Lester looking to avoid Lake Fork’s coffee colored water

Team Toyota’s Brandon Lester loves a large cup of java each morning with sugar and Italian sweet cream creamer, but he doesn’t want his bass fishing waters to resemble his morning brew. 

“If you’ll notice, when lakes ‘turnover’ in the fall, they take-on a coffee color. I saw a lot of that today, and it’s probably why I only had a handful of bites,” said Lester as the sun set on the first day of practice at the Toyota Bassmaster Texasfest on Lake Fork.

Lester is referring to the natural progression of summer’s warm lake surface water becoming colder and denser. Thus, it sinks to mix with the deeper water known as the hypolimnion until water temps are pretty much the same from top to bottom.

Unfortunately, this stirring of nature’s bass fishing soup bowl causes solids that have rested on the bottom all summer to suspend and lakes take on a coffee color.

“I’m not saying you can’t catch a bass in that sort of water, but I sure haven’t ever had great luck in it,” he says. “And today, most of the Glade Creek arm was coffee colored.”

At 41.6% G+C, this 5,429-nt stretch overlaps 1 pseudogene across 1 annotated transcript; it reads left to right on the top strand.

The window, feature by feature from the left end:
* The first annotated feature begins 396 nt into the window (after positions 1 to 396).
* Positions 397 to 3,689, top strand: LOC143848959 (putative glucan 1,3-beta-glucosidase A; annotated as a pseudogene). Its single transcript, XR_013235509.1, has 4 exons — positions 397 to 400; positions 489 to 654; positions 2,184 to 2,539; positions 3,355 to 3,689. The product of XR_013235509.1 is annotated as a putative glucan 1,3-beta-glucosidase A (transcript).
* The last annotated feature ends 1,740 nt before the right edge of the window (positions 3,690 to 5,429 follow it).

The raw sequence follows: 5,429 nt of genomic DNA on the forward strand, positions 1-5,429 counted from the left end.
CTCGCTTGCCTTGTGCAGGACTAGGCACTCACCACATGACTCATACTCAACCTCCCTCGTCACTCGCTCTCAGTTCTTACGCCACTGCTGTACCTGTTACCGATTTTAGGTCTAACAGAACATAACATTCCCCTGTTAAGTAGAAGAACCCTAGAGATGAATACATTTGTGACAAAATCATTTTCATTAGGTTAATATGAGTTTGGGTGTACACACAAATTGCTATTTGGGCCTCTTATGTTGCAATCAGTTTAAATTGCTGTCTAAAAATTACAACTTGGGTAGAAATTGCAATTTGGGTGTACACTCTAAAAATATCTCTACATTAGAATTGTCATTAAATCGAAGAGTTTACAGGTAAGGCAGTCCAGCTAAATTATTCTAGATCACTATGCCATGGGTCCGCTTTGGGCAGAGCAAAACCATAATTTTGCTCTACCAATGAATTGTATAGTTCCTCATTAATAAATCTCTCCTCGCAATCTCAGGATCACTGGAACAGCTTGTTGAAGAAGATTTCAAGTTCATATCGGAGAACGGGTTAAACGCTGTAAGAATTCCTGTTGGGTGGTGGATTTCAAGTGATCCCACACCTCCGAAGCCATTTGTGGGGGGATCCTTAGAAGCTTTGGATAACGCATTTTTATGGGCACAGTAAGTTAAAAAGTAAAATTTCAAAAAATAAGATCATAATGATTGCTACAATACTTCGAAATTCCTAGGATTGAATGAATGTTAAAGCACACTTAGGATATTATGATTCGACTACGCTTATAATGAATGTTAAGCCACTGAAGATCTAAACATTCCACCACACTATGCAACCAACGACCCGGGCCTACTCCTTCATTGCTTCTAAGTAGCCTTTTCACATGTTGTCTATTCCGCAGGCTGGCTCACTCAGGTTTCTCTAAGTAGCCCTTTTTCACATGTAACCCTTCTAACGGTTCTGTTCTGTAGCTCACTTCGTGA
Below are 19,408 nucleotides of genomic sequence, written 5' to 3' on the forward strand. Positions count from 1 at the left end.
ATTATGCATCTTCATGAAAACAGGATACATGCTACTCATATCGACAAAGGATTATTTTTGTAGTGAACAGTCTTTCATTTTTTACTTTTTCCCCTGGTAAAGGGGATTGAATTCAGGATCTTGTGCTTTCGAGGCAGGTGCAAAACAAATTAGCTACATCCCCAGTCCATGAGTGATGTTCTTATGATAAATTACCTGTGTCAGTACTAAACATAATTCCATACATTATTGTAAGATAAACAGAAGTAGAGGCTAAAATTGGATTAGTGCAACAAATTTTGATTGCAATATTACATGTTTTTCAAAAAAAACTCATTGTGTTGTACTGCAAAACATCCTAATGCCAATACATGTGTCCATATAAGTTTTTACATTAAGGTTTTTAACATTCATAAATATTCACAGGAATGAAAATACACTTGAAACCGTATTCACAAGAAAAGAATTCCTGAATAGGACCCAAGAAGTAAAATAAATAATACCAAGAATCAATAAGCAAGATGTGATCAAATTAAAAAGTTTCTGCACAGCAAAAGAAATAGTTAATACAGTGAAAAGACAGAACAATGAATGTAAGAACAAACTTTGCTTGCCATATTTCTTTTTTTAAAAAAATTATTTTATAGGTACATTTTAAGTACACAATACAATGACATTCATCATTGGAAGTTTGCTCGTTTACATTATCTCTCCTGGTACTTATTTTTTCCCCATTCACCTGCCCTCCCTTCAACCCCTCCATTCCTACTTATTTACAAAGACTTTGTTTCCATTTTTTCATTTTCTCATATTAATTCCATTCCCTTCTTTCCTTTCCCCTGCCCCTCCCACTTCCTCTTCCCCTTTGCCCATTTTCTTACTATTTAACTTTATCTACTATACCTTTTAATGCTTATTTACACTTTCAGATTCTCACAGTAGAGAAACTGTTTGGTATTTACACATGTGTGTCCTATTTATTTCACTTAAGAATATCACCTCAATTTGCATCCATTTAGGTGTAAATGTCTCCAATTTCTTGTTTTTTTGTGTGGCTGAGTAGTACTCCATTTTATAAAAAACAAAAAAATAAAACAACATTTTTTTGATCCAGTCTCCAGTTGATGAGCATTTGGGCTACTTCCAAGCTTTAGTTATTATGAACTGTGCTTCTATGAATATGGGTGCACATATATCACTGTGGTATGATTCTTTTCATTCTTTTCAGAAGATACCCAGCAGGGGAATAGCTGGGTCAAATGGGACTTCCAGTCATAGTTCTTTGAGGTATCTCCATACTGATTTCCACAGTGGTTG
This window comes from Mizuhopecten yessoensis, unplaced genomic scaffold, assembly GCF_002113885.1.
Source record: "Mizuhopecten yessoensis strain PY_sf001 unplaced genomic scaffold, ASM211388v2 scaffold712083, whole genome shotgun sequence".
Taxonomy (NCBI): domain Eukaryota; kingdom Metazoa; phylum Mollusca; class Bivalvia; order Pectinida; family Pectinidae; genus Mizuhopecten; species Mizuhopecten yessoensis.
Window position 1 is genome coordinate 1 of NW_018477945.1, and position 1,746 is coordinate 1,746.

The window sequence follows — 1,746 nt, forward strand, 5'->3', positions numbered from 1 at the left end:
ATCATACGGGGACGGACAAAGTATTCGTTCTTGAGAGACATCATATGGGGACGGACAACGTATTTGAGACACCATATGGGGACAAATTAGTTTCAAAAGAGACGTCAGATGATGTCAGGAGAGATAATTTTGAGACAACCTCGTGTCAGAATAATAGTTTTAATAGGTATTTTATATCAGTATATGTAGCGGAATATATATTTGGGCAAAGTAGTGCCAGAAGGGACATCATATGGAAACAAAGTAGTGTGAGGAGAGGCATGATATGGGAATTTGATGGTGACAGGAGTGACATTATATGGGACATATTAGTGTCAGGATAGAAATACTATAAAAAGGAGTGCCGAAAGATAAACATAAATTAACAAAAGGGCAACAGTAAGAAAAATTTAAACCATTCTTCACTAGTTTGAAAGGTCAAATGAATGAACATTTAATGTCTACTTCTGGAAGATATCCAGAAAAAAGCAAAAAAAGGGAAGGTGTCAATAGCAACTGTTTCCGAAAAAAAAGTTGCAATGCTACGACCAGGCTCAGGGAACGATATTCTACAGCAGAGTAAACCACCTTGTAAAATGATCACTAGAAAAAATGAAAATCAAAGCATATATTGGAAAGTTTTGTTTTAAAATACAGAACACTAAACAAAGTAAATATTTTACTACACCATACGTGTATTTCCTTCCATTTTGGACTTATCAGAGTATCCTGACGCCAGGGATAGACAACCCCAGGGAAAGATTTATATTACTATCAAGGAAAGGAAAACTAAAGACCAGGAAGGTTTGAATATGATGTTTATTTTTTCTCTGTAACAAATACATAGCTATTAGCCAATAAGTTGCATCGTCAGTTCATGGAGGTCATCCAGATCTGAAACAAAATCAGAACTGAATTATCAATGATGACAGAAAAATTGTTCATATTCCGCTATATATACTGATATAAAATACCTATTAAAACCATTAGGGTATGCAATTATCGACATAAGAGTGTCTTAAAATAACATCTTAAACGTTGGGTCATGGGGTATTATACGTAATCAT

Surface temps on Fork are currently 66 to 72 degrees, and Lester says he’s not concerned about the lack of bites during the first day of practice.

“The only thing I learned today is this tournament is going to make being in the right area of the lake really important. I don’t think you’re going to be able to figure out a pattern and run it successfully in all three major creeks arms. Instead, you’re going to have to figure out the best area,” he explains. 

For Lester, that means avoiding water that might look appealing to Folgers or Starbucks.

This is not going to be the 114 pounds of bass in 4-days of competition slugfest we saw Brandon Cobb win last May during the post spawn, but this is still Lake Fork, and Lester thinks it will take at least 20-pounds a day to win.

“Everybody knows the last three Bassmaster Elites this fall at Guntersville, Santee and Chickmauga were way tougher than normal, and that will be the case here too. But we’re later into fall now, and there’s still a ton of 4 to 9-pound fish swimming here,” concludes Lester.

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